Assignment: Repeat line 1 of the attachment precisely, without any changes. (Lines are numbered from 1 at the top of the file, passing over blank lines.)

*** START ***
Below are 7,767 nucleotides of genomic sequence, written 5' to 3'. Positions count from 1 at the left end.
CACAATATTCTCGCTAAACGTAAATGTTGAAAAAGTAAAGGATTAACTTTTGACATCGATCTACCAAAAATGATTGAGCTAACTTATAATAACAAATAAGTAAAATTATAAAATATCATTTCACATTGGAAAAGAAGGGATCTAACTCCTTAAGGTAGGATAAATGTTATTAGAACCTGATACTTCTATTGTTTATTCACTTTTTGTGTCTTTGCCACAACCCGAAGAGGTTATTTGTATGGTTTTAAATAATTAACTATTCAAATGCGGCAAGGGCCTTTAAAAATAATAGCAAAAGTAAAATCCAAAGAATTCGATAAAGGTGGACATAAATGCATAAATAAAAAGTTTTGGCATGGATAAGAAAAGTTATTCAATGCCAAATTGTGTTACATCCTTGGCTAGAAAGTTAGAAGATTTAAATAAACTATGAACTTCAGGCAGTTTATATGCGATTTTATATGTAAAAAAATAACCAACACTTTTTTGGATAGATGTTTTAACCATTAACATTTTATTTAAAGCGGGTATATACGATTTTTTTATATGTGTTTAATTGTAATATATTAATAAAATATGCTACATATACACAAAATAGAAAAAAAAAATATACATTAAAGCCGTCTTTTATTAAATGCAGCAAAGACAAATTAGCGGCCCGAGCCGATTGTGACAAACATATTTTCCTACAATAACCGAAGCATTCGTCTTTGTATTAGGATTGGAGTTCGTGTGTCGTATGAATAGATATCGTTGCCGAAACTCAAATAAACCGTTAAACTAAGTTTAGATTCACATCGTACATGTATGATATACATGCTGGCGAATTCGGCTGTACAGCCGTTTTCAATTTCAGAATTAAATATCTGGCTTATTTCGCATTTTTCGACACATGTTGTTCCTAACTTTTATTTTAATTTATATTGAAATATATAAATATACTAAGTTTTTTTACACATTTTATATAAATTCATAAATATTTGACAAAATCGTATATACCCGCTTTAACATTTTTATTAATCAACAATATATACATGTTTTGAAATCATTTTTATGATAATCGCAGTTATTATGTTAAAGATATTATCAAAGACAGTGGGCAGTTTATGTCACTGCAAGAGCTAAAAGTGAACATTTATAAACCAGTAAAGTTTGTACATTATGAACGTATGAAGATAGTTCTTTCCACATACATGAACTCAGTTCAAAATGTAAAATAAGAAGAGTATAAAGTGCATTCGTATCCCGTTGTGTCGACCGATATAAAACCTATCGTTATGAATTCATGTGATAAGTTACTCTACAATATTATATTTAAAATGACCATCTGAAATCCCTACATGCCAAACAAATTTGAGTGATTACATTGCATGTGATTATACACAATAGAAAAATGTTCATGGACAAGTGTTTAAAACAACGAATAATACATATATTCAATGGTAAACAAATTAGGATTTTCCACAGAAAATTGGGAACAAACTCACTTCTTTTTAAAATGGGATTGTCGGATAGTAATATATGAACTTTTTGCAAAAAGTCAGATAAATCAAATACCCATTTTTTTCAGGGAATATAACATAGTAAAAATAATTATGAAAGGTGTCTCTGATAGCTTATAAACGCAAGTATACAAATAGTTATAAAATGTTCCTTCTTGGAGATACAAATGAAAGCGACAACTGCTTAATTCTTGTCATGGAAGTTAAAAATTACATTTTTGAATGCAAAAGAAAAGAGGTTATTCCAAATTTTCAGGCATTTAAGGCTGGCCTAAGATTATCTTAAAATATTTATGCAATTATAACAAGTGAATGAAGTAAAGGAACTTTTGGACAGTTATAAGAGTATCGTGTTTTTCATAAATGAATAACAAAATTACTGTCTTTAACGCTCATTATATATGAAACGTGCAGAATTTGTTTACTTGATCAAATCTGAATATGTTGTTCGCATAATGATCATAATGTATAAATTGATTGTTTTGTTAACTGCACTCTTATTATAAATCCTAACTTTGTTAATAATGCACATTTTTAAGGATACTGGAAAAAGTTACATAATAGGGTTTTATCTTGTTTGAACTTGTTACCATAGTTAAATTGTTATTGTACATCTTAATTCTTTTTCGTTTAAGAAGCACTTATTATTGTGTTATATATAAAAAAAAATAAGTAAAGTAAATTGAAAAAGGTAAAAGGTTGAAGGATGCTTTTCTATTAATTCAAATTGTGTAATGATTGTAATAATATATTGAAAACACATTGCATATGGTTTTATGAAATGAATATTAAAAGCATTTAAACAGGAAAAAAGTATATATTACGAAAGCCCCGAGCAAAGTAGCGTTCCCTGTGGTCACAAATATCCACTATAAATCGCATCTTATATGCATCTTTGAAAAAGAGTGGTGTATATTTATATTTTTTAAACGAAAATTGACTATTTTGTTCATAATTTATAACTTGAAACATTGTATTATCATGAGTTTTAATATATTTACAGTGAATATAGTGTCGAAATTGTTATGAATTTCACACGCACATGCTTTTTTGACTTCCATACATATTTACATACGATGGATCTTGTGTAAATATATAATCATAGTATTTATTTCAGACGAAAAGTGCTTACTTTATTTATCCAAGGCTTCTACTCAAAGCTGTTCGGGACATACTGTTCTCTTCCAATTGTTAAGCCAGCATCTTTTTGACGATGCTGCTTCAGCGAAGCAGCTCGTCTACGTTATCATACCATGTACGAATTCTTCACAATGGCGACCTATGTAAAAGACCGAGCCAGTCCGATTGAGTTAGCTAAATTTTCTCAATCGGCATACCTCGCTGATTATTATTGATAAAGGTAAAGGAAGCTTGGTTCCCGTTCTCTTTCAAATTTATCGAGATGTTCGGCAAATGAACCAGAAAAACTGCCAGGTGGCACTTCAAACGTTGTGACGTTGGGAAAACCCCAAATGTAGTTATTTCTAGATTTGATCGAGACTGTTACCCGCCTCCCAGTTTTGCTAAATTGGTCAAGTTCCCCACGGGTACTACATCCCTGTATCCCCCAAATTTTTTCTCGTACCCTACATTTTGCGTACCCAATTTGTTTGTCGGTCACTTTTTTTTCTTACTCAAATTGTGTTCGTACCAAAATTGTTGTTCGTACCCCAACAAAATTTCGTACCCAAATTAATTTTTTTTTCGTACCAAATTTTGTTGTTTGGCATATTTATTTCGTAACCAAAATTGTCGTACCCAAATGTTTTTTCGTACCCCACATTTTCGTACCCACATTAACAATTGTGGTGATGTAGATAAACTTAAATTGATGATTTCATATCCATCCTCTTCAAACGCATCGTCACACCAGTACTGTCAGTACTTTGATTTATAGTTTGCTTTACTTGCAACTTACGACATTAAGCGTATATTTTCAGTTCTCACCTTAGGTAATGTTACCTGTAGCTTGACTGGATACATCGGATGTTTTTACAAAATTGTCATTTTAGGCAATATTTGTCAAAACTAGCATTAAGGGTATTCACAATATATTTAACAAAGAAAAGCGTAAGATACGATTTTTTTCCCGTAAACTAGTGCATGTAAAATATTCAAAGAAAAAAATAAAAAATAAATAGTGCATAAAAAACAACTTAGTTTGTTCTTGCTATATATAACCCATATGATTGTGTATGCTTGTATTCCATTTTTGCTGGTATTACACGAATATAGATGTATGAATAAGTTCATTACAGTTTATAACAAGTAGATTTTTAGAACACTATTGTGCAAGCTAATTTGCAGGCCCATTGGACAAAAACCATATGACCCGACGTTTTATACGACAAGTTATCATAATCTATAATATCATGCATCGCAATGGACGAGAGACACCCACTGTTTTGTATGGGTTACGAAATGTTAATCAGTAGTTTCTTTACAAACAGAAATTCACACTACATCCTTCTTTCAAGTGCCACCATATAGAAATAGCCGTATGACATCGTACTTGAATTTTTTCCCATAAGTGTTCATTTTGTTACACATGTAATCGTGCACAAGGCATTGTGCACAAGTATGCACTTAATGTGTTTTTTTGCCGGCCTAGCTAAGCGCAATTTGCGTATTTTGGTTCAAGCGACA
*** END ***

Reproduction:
Below are 7,767 nucleotides of genomic sequence, written 5' to 3'. Positions count from 1 at the left end.